MY PEOPLE NEVER OVERTLY THREATEN VIOLENCE
Alot has been said about Zulu king Goodwill Zwelithini kaBhekuzulu’s utterances at the imbizo in Ulundi the week before last. He went out of his way to reassure everyone that he was, in fact, the epitome of a peaceful man. And this is why, he warned, “people” need to be wary of “provoking” him over this Ingonyama Trust business.
Many political pundits were quick to point out that His Majesty’s remarks were, in fact, thinly veiled threats of violence if things didn’t go his way. They pointed out that this type of engagement follows a well-worn path of political brinkmanship, typical of that part of the world.
The braver souls on social media have even gone as far as saying: “Zulus from KZN always resort to violent talk every time they don’t get their way.” Sigh. I thought we had put this nonsense to bed 11 years ago when I wrote a chapter titled Have you hugged a Zulu lately? in my collection of essays called Some of my best Friends .I pointed out that contrary to a popular misconception, my Zulu-speaking brethren are not a quarrelsome lot. We just happen to be particularly efficient in the art of opening a can of whupass on belligerent persons. And often we beat people up in the interest of peace.
What folks who are not au fait with the ways of my people overlook is that they never overtly threaten violence. By the time you hear the fateful words “Uzolimala mawungalaleli!” (If you don’t obey, you will get hurt), it is usually too late for you. I know these words sound like a promise of some event in the future. But you are likely to only hear these words from a prostrate position, while spitting out a mixture of soil and blood. A tooth or two might be missing. This scenario is almost always followed by peace descending as folks dig into mounds of delicious freshly slaughtered meat.
I was inducted into my people’s ways as a seven-year-old in Standard 1 at Esihonqeni Lower Primary. Our class teacher, Miss Allie, walked between our benches with a stick she was using as a teaching aid to encourage us to get the correct answer during an English lesson. She was drilling the concept of adjective comparatives and superlatives. She would yell “large!?”, point at one of us randomly, at which point you were meant to yell back, “large, larger, largest!”. This went on until she turned to a much older boy named Goodenough. He came from a surrounding rural area called Mophela and had only started school circa age 11 on account of being a cattle herder. Miss Allie goes, “good!?” Goodenough instinctively retorted ‘good, gooder, goodest’. This brought the house down. As the laughter started to subside, I could not help but yell at the top of my voice, “Gooder, goodest!”, slapping my thigh in a fit of giggles. The laughter started up again. Goodenough glared at me and growled: “Khuzeka!”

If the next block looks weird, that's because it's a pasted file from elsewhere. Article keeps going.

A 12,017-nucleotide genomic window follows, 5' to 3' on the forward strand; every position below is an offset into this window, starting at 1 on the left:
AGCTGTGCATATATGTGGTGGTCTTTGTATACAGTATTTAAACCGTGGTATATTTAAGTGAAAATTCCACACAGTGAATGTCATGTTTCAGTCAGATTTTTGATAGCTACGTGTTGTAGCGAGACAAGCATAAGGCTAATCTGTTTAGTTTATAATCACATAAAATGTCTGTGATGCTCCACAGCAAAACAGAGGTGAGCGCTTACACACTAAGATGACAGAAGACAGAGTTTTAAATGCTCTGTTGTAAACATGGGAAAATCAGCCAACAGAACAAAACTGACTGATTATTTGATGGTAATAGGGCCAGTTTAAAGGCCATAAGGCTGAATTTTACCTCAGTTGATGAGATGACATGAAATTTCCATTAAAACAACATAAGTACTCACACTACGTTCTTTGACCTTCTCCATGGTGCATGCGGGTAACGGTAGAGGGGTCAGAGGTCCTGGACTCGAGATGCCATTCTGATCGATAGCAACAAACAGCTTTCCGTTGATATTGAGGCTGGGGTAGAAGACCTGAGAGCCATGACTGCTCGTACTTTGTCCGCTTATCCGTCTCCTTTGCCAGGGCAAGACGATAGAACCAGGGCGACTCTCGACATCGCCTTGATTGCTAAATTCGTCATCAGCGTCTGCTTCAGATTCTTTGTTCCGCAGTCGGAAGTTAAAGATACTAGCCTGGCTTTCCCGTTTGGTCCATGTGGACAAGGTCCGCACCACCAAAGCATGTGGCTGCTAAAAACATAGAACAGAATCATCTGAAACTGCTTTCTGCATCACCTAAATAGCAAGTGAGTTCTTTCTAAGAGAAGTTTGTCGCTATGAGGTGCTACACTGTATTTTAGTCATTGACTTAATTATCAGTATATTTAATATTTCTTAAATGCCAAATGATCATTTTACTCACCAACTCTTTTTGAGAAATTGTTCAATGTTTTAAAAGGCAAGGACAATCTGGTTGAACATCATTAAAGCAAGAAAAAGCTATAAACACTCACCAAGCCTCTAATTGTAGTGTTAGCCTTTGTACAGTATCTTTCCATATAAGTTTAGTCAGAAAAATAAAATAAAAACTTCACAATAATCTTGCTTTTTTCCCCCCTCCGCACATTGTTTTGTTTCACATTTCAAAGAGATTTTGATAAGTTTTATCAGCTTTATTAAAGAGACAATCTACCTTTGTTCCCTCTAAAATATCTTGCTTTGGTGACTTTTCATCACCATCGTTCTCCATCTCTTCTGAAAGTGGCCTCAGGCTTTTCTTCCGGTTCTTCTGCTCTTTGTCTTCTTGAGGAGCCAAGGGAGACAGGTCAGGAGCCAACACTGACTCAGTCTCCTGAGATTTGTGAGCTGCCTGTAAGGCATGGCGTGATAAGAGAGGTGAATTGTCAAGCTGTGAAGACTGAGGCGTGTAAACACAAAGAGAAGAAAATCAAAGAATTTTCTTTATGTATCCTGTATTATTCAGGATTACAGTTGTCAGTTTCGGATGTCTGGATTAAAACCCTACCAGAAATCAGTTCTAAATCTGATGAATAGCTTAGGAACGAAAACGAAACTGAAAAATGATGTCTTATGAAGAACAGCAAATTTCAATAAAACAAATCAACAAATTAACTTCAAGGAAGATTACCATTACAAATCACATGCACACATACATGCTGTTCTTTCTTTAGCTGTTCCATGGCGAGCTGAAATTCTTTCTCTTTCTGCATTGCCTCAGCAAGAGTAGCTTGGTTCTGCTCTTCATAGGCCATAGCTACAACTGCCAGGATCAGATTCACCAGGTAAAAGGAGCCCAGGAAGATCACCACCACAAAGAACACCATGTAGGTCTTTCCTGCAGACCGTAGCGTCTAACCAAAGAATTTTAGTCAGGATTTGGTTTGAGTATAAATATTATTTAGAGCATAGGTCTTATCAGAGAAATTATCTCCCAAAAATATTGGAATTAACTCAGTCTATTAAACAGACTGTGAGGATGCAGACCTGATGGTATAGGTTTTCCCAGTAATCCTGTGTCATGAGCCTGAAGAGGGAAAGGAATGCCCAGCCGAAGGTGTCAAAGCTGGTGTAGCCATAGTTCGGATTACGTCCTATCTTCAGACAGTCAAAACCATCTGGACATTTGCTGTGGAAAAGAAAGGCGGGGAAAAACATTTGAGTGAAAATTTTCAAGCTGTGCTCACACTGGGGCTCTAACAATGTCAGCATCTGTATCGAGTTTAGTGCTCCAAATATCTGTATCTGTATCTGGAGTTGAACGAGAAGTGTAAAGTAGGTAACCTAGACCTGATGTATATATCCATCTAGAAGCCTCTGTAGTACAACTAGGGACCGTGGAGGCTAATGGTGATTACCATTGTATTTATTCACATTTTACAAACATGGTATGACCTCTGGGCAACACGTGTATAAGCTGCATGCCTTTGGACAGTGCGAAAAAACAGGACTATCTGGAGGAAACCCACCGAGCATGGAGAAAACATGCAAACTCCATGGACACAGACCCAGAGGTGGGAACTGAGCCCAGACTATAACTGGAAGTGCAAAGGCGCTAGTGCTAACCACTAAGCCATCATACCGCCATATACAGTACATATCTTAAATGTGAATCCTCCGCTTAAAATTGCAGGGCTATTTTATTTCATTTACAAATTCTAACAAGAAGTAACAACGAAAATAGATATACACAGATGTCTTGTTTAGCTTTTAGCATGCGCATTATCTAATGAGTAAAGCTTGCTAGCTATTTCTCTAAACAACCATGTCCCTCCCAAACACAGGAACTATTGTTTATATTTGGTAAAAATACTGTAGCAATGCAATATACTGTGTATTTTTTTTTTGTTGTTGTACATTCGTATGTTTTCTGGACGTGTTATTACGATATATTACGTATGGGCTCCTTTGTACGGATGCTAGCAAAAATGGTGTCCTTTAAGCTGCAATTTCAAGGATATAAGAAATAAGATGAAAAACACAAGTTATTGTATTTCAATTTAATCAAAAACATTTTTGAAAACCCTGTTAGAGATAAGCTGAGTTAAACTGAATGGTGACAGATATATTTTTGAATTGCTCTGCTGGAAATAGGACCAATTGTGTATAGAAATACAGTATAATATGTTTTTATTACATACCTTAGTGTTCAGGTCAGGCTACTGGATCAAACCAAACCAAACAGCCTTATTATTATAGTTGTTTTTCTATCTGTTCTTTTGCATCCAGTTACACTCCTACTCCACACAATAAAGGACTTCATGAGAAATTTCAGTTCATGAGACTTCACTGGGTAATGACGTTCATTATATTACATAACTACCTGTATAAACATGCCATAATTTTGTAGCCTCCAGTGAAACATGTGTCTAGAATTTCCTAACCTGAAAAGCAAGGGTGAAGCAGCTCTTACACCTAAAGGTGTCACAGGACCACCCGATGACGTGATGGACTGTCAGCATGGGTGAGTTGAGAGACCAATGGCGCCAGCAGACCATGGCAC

But my cruel, petulant lil’ self was enjoying my new-found role as class raconteur. An hour later Miss Allie is now taking us through our Religious Education paces and asks someone to explain why the Lord favoured King David so much. I decide to pip in: “Because David was gooder and goodest!” That was one chirp too many and Goodenough hissed at me: “Uyibambe insimbi ya-after school ingakhali!” (Make sure the after-school bell doesn’t ring).
For the rest of the day, I walked around with a rabbit-caught-in-theheadlights-of-a-truck look in my eyes. It was the longest two hours of my short life. I knew there was a hole in the fence behind the carrot patch that the Mabaso boys used to avoid getting two cuts on the palm for late-coming. So after assembly I picked up my rucksack and tiptoed towards the illicit exit as anonymously as I could. But Goodenough had anticipated this. As the vicious blows rained upon me, I made a decision to never ignore the Khuzeka warning. Well, until about three years later when I found myself at Wozanazo Higher Primary School inspecting the school perimeter fence for holes. I’m happy to announce that this time I did manage to creep under the fence like a lizard and avoid taking my beating like a man.
This is my long-winded way of saying that people should lay off the president for kneeling in front of the king. That was an emotionally mature gesture of avoiding a Khuzeka scenario straight out of Neville Chamberlain’s book. ●
People should lay off the president for kneeling in front of the king. That was emotionally mature